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Relative Dating

Read the following story carefully. Then determine the correct order for the sentences. Be aware that the order has been mixed up!

I got out bread, peanut butter and jelly.
I ate the sandwich.
I put the two pieces of bread together.
I spread a layer of jelly on another piece of bread.
I was hungry.
I spread a layer of peanut butter on a piece bread.

How did you determine which sentence to put where? If you did it like many people, you based your sentences on what you know normally happens when you make a lunch. This is similar to what geologists do to determine age.


The process of putting things in a "correct order" based on experience is called relative dating. Relative dating is determining whether an object is older or younger than other objects or events. It doesn’t give an exact age but a relative (or comparison) age. This means that you know which events came first, but not the exact time when they happened.

Imagine that throughout your life you’ve taken many pictures. Rather than putting them into a photo album they are stacked up in a box. Where are the oldest pictures, by year, going to be in your stack? At the bottom or the top? What about the newer pictures? Where are they in the stack? Rock layers are just like the stack of pictures. The layers at the bottom are the oldest. Each layer will be successively younger or more recent. This is called superposition. Superposition is the principle that says younger rocks lie above older rocks in an undisturbed sequence.


Scientists use the fossils of animals to help determine relative age. Certain groups of fossil animals and plants occur in the geologic record in a specific order. If a scientist finds one of those fossils, they can then assume the age of the rock based on the age of the fossil.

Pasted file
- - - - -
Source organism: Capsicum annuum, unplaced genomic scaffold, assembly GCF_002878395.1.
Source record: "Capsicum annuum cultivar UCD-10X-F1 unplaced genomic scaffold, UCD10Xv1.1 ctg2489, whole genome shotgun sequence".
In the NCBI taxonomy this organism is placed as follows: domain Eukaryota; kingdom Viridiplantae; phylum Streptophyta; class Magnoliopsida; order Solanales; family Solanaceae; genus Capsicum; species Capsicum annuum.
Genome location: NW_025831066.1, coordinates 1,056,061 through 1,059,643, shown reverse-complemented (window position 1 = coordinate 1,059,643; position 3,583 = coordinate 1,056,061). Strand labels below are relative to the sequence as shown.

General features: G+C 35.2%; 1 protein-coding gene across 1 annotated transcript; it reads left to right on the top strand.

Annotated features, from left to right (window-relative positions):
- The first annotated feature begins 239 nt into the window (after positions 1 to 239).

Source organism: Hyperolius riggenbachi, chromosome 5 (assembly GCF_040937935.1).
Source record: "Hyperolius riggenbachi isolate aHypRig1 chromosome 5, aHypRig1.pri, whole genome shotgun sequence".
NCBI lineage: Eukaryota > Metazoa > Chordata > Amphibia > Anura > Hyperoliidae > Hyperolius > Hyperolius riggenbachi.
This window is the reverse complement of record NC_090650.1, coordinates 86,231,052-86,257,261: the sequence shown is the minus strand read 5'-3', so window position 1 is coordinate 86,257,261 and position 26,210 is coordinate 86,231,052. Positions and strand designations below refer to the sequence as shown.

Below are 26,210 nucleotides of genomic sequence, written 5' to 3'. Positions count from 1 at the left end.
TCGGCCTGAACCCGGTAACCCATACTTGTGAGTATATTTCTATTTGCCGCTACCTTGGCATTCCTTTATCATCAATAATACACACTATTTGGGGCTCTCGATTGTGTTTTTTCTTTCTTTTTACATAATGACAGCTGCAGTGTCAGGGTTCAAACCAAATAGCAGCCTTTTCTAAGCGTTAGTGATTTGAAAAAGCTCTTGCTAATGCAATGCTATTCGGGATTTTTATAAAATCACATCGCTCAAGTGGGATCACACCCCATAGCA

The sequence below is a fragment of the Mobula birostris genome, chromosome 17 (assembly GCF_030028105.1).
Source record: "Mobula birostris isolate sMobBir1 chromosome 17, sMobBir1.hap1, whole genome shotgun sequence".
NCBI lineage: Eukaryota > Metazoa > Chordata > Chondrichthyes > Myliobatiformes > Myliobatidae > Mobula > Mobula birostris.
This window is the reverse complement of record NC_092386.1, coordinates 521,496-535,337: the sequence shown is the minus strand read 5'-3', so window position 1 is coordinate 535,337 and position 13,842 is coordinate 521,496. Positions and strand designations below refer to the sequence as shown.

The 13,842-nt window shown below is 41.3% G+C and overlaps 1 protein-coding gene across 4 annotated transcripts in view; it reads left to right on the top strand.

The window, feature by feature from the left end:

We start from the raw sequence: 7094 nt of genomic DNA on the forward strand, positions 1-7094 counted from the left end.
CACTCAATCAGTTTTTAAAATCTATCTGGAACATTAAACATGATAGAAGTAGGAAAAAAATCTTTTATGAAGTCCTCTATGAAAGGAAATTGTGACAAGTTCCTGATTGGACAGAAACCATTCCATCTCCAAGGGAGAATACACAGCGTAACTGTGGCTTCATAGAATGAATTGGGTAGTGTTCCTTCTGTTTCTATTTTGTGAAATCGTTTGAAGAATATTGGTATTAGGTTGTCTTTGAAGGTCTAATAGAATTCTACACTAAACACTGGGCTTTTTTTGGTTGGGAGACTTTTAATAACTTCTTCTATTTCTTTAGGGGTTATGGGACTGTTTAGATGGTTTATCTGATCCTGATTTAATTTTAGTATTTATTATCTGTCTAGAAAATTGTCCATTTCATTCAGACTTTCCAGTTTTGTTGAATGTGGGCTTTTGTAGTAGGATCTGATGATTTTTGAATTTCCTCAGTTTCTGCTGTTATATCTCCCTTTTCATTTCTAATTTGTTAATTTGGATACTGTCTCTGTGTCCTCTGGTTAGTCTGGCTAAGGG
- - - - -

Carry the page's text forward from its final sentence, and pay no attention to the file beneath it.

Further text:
Often igneous intrusions will cut across layers of rock. The principle of cross-cutting relationships states that the intrusions are younger than the rock they cut. Therefore, the igneous intrusion may be below a layer that is older than it.

The USGS has a good introduction of Relative Dating to have you practice putting historical events in the correct order. Rock layers represent  "historical events," so a rock layer is like a page in the book of Earth's geologic history.


The following activity lets you be the geologist. There are five different pictures of one rock sequence throughout time. Number the pictures from one to five with one being the oldest and five being the youngest. Below each picture, choose the process that is taking place in the box above. (Hint- For help numbering the boxes, refer back to the last three paragraphs.) Write the term that describes the event that happened in the space below the drawing.


Examine the drawing below and answer the questions:



  1. Is rock layer "A" younger or older than the other rocks? What evidence explains your answer?
  2. Is the fault (dotted line labeled "L") older or younger than layer D? Explain your answer.
  3. List the rock layers in order from oldest to youngest. (include the lines "K and L").

Check your answers.

Review Science safetey rules here.

Get the plug-ins: Get Adobe Acrobat Reader , and Get Quicktime Player. (The QuickTime plug-in is needed to play sounds and movies correctly.)

Want to share photos of you or your friends doing this activity? Send it in an e-mail with the following information:

  1. The title of the activity
  2. The URL (Internet address)
  3. Your name.

Remember that no pictures can be used that show student faces or student names on it. 

Teachers should view the Teacher Site Map to relate Sci-ber text and the USOE 8th grade science core.

Updated October 24, 2008 by: Glen Westbroek

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